Hello Tractor: How the ‘Uber for Farming’ is revolutionising agriculture
IoT News sat down with Hello Tractor CEO Jehiel Oliver to discuss how the company is revolutionising agriculture, particularly in emerging markets.
Hello Tractor is a fascinating company that has already had a tangible impact on improving lives. The firm connects tractor owners with farmers who typically undertake slow, manual work in hot and laborious conditions with less yield than counterparts in more developed markets with access to proper machinery.
“We use IoT to connect tractor owners to farmers who are willing and able to pay for tractor services, but can’t necessarily own their own tractor,” explains Oliver. “For our customers, the tractor owners, they make a massive investment and the first objective for us is to ensure that our customers can secure that and know exactly where their tractors are at all times, how much work it’s completed, when it needs maintenance, and then secondarily connect the tractor owner and their operator.”
“IoT is woven throughout our technology stack and it adds a tremendous amount of value both to the tractor owners and also the farmers that need to locate and book tractor services.”
We asked Oliver whether he believes a solution like Hello Tractor would have been possible ten years ago. “Our customers are incredibly price sensitive, so just ten years ago the cost of sensors were significantly more than what we pay for our sensor packages that go into the tractors.”
“Advancements in artificial intelligence and the accessibility of that technology to smaller companies like Hello Tractor makes us and our value proposition much stronger with these customers who wanted that technology but ten years ago but would have had [to pay for] thousands and thousands of dollars worth of sensors versus data analytics that we now do in the cloud; delivering the same value but at a fraction of the cost.”
Hello Tractor, along with many other companies, are benefiting from several powerful new technologies maturing such as the IoT, cloud, and AI. We asked Oliver to expand on how his company is using AI for its operations.
“We start by informing the tractor owners of what activities that tractor is completing in the field. If you look at sensor packages on higher horsepower tractors, which we don’t typically work with, we replace those sensors with predictive analytics for maintenance and repair. We deliver those insights through AI and machine learning.”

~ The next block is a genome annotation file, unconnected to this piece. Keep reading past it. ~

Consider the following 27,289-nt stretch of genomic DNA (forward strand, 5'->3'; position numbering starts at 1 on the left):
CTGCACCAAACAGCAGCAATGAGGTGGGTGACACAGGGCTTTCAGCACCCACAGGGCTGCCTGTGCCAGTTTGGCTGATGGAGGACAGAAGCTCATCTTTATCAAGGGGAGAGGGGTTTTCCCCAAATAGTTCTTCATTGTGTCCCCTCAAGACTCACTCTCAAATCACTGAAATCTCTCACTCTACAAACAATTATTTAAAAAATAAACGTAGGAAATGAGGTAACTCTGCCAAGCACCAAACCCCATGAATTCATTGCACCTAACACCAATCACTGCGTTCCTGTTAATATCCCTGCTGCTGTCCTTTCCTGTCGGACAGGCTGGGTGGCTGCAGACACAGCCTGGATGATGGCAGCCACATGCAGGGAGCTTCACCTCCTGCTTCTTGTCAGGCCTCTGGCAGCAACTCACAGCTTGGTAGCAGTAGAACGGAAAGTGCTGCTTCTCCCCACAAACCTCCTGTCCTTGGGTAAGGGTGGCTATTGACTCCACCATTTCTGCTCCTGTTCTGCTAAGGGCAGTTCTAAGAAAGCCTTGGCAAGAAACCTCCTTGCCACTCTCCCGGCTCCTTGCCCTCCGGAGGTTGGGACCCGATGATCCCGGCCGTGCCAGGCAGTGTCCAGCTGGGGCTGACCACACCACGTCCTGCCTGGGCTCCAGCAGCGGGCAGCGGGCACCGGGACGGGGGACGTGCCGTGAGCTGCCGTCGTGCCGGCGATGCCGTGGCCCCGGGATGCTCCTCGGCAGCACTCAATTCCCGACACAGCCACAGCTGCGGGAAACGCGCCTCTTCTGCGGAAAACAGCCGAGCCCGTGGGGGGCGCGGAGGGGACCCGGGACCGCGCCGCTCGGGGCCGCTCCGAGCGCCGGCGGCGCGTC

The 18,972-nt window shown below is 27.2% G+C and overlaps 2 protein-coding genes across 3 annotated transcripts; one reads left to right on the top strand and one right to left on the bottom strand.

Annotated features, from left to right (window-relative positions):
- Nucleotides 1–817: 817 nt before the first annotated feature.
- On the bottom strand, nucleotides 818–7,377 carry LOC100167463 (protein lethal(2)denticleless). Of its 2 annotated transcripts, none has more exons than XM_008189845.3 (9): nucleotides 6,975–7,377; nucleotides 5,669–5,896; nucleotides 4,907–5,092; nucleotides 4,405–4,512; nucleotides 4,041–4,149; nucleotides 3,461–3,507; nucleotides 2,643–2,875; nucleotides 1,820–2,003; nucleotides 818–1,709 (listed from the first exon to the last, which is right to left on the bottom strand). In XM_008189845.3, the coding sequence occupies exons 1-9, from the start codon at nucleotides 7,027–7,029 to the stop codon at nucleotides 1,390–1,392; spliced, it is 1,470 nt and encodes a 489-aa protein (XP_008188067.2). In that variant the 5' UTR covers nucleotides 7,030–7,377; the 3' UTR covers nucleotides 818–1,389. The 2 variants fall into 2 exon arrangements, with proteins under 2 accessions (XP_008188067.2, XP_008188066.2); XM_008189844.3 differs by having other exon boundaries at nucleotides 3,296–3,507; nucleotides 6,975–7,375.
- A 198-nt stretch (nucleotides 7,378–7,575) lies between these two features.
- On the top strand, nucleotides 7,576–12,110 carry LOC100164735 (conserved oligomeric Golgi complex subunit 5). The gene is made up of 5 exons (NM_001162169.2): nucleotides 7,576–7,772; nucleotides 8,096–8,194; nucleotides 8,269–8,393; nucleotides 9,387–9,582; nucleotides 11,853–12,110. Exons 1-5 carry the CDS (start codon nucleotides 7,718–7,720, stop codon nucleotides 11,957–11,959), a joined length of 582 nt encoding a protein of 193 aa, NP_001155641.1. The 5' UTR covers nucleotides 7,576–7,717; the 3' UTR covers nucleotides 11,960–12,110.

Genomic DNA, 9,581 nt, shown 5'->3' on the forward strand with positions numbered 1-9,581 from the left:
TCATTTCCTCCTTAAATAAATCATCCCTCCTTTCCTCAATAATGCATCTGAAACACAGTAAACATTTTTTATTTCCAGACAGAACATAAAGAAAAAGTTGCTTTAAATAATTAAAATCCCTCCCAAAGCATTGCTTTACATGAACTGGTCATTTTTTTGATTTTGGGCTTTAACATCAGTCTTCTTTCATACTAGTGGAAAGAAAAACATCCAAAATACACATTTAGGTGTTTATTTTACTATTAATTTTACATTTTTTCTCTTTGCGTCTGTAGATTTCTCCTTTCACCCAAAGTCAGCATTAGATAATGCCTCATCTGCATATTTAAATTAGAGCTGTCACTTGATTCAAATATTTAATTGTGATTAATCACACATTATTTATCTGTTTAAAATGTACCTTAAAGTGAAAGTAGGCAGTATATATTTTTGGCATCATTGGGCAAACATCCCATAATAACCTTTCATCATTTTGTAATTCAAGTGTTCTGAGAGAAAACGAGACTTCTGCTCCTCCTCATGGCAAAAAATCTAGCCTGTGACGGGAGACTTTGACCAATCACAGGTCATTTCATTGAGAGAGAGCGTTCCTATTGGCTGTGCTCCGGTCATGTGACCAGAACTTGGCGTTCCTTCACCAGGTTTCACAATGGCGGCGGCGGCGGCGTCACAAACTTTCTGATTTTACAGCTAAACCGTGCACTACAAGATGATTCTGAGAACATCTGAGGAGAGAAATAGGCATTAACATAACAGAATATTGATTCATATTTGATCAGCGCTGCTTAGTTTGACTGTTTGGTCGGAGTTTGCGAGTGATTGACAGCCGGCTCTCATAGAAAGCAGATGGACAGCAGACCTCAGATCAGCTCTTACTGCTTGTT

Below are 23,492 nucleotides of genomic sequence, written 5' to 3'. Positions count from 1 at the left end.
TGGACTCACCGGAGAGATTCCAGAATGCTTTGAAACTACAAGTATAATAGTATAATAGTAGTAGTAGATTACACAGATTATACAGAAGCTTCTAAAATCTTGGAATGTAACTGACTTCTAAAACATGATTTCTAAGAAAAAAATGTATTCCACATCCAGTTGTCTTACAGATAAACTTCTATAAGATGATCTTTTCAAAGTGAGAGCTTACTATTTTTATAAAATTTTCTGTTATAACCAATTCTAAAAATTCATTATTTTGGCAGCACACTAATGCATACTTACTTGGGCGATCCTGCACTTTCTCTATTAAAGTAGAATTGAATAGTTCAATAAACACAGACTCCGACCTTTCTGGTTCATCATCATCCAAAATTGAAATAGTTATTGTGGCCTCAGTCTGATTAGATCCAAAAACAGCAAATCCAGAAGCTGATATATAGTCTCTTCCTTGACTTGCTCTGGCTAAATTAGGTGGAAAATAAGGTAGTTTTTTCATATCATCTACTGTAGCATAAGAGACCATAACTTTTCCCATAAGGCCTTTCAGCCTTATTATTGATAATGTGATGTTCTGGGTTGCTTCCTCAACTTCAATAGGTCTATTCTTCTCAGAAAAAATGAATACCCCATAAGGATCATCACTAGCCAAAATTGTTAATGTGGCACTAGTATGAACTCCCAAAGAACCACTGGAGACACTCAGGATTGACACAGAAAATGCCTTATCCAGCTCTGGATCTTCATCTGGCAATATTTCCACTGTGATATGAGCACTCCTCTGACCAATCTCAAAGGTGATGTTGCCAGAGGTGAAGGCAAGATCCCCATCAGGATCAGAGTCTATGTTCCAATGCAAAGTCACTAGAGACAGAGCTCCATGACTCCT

Another technology rapidly maturing is blockchain. We heard that Hello Tractor is exploring the technology for its operations and took the opportunity to ask Oliver what shape that could take.
“You really did your homework, we don’t even talk publicly about the blockchain work,” jokes Oliver. “We think that trust and transparency are key factors in our ecosystem, particularly as it relates to financing both farmers and tractor owners.”
“You have to understand, in the markets we operate, you don’t necessarily have the strongest regulatory environment and land rights; understanding exactly who is working the land, what they’re doing on that land, and storing that data in a way that ensures trust is really important. It has a lot of value, so we think that the blockchain can unlock some of that value – but we’re still very much in the experimental stages.”
While the company is currently focused on emerging markets, IoT News wanted to get Oliver’s thoughts on the appetite for such technology in more developed markets.
“The name of the game in our business is asset utilisation, so anybody who owns a tractor and needs to maximise their ROA can see the benefit in Hello Tractor technology,” says Oliver. “We started in emerging markets because within these markets farmers are struggling: they can’t afford to own a tractor, much less have a tractor sitting idle, so our technology is valuable within these environments.”
Countries like Africa have a wealth of natural resources when it comes to food production, but often a lack of means to harness it. Oliver highlighted during a speech at Progress NEXT 2019 that concerns about global food supplies are increasing so helping farmers in such markets to meet the demand has benefits for everyone.
“This is where the food will come from,” Oliver said.
Oliver has an impressive CV. A particular highlight in his career so far was being appointed under the Obama Administration as a member of the President’s Advisory Council on Doing Business in Africa, where he chaired the technology subcommittee. Now he combines that knowledge of new technologies and the difficulties faced by agricultural workers in developing markets to solve real-world problems.
You can watch our full interview with Oliver below:
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